This is an old (1934) photo of the entrance to Padua Hills restaurant, which was carefully maintained and intact for decades. This is very much what the place looked like when my parents took my sister (and her friend Frank Zappa) and me for dinner there long about 1960-1961. I told you about this gathering earlier in this blog, when I described the cheese enchiladas and the Mexican hat dance moves.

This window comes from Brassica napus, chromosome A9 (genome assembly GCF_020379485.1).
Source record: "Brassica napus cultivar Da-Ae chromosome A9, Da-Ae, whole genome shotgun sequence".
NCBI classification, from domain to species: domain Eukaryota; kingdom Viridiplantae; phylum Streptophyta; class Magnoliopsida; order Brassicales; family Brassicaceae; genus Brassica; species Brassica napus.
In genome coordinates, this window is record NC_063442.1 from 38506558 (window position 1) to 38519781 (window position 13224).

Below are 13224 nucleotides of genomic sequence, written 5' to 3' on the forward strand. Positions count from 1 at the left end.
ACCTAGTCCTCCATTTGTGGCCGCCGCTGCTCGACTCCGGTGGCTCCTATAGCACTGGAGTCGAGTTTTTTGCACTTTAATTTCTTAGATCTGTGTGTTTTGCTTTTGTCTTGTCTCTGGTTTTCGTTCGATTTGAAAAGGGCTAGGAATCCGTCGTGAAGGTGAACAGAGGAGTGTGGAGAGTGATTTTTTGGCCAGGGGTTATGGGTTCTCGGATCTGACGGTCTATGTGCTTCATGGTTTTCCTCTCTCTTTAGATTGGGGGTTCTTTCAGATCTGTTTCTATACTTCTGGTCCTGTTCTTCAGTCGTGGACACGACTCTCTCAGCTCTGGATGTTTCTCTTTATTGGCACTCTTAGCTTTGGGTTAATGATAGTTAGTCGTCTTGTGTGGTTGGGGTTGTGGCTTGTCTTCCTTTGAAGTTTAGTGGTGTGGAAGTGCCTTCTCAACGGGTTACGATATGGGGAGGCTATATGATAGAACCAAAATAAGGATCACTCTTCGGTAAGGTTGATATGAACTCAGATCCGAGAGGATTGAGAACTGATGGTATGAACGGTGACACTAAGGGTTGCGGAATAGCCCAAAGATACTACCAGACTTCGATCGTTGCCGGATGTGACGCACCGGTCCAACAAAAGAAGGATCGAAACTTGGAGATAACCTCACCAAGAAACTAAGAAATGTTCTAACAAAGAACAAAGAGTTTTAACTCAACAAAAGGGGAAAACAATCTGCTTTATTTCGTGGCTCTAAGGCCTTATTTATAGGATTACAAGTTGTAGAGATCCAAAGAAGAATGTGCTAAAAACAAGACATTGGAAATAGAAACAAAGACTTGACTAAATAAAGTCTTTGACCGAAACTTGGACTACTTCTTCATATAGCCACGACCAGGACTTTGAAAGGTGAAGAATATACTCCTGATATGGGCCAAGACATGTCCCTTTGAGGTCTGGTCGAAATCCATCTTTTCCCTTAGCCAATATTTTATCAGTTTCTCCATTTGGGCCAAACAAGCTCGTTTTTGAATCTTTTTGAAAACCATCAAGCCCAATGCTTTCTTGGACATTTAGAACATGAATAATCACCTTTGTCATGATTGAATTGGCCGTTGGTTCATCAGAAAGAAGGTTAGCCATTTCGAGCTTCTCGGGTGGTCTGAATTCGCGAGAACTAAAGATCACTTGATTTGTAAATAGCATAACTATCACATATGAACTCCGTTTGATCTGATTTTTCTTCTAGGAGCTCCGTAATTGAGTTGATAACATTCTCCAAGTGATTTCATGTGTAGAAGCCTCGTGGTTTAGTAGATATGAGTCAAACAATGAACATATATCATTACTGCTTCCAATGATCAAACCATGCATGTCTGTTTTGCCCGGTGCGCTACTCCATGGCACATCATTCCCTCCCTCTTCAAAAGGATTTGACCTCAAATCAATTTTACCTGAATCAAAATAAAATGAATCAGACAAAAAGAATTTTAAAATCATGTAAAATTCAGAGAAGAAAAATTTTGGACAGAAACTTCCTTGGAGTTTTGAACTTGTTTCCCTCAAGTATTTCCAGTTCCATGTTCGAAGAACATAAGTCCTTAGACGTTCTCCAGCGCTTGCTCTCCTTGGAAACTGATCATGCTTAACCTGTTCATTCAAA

On the way up the winding foothills road to the restaurant, you'd maneuver through steep hills and turns, push up and on past an occasional yucca, and the earth was in some places a rich red, a feldspar, that was a good coloring for the work of ceramicists, so the potters would sometimes hoe and scrape there to take away a shovelful or bucketful for their works down in town. As you approached the doorway in the photo, in the summer days sometimes you could catch scent of the sweet smells of foothill shrubs (mazanita, sage, others) combined on the air, lifted and carried aloft by the warm thermals and directed by gentle breeze to collect and then waft through the side opening (at the end on the left to the wood entrance door). This aroma would eventually move out and down through the columnade walkway. A lovely welcoming, beckoning scent, which grew in intensity until you reached the wooden door to pull open, as if the whole place were throwing its arms open wide to genuinely welcome you. Inside, as you moved closer to seating at the large heavy colonial wood tables, the air was full of a rich mixture of spices and the smell of beef cooking off its fat. My mother didn't really enjoy Mexican food, nor did my dad because of his constant digestive problems (he preferred steak, or meat and potatoes anyway), but they liked the atmosphere of the place so it was easier for my sister to persuade them to carry us all there. My sister had turkey mole and it's likely that Frank did, too.